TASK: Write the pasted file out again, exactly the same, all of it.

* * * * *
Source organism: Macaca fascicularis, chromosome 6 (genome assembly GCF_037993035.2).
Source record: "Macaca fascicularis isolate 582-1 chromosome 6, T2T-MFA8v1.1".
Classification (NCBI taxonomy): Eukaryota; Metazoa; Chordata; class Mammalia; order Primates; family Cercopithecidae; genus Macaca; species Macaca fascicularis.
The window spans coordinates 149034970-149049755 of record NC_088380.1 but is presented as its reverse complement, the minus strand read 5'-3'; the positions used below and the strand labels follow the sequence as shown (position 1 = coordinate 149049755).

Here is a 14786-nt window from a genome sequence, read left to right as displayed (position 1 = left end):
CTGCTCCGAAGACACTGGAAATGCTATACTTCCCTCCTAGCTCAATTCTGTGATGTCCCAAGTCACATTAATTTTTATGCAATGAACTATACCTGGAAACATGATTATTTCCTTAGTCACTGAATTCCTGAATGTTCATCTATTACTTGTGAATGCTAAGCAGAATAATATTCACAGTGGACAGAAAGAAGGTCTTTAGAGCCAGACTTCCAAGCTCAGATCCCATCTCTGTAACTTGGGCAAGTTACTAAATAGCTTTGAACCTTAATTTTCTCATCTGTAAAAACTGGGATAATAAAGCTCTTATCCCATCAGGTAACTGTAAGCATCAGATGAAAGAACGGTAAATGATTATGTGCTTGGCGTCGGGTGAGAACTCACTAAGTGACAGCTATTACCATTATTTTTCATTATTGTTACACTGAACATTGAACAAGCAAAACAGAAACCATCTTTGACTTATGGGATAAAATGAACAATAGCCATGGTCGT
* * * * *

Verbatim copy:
Source organism: Macaca fascicularis, chromosome 6 (genome assembly GCF_037993035.2).
Source record: "Macaca fascicularis isolate 582-1 chromosome 6, T2T-MFA8v1.1".
Classification (NCBI taxonomy): Eukaryota; Metazoa; Chordata; class Mammalia; order Primates; family Cercopithecidae; genus Macaca; species Macaca fascicularis.
The window spans coordinates 149034970-149049755 of record NC_088380.1 but is presented as its reverse complement, the minus strand read 5'-3'; the positions used below and the strand labels follow the sequence as shown (position 1 = coordinate 149049755).

Here is a 14786-nt window from a genome sequence, read left to right as displayed (position 1 = left end):
CTGCTCCGAAGACACTGGAAATGCTATACTTCCCTCCTAGCTCAATTCTGTGATGTCCCAAGTCACATTAATTTTTATGCAATGAACTATACCTGGAAACATGATTATTTCCTTAGTCACTGAATTCCTGAATGTTCATCTATTACTTGTGAATGCTAAGCAGAATAATATTCACAGTGGACAGAAAGAAGGTCTTTAGAGCCAGACTTCCAAGCTCAGATCCCATCTCTGTAACTTGGGCAAGTTACTAAATAGCTTTGAACCTTAATTTTCTCATCTGTAAAAACTGGGATAATAAAGCTCTTATCCCATCAGGTAACTGTAAGCATCAGATGAAAGAACGGTAAATGATTATGTGCTTGGCGTCGGGTGAGAACTCACTAAGTGACAGCTATTACCATTATTTTTCATTATTGTTACACTGAACATTGAACAAGCAAAACAGAAACCATCTTTGACTTATGGGATAAAATGAACAATAGCCATGGTCGT